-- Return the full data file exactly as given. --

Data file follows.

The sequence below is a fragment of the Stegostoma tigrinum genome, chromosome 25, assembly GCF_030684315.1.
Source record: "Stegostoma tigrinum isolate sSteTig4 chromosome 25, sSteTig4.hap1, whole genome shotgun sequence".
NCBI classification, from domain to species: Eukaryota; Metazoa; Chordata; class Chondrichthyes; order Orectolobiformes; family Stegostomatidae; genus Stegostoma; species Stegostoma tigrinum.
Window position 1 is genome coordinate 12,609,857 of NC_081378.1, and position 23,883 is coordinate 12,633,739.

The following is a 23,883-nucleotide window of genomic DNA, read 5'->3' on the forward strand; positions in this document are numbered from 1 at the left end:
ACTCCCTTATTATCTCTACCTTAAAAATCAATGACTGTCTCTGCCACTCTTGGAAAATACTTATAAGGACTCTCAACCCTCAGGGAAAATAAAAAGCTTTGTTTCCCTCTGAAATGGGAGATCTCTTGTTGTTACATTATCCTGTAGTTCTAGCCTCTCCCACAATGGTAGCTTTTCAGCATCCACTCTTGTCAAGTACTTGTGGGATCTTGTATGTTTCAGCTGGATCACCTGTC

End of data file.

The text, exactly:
The sequence below is a fragment of the Stegostoma tigrinum genome, chromosome 25, assembly GCF_030684315.1.
Source record: "Stegostoma tigrinum isolate sSteTig4 chromosome 25, sSteTig4.hap1, whole genome shotgun sequence".
NCBI classification, from domain to species: Eukaryota; Metazoa; Chordata; class Chondrichthyes; order Orectolobiformes; family Stegostomatidae; genus Stegostoma; species Stegostoma tigrinum.
Window position 1 is genome coordinate 12,609,857 of NC_081378.1, and position 23,883 is coordinate 12,633,739.

The following is a 23,883-nucleotide window of genomic DNA, read 5'->3' on the forward strand; positions in this document are numbered from 1 at the left end:
ACTCCCTTATTATCTCTACCTTAAAAATCAATGACTGTCTCTGCCACTCTTGGAAAATACTTATAAGGACTCTCAACCCTCAGGGAAAATAAAAAGCTTTGTTTCCCTCTGAAATGGGAGATCTCTTGTTGTTACATTATCCTGTAGTTCTAGCCTCTCCCACAATGGTAGCTTTTCAGCATCCACTCTTGTCAAGTACTTGTGGGATCTTGTATGTTTCAGCTGGATCACCTGTC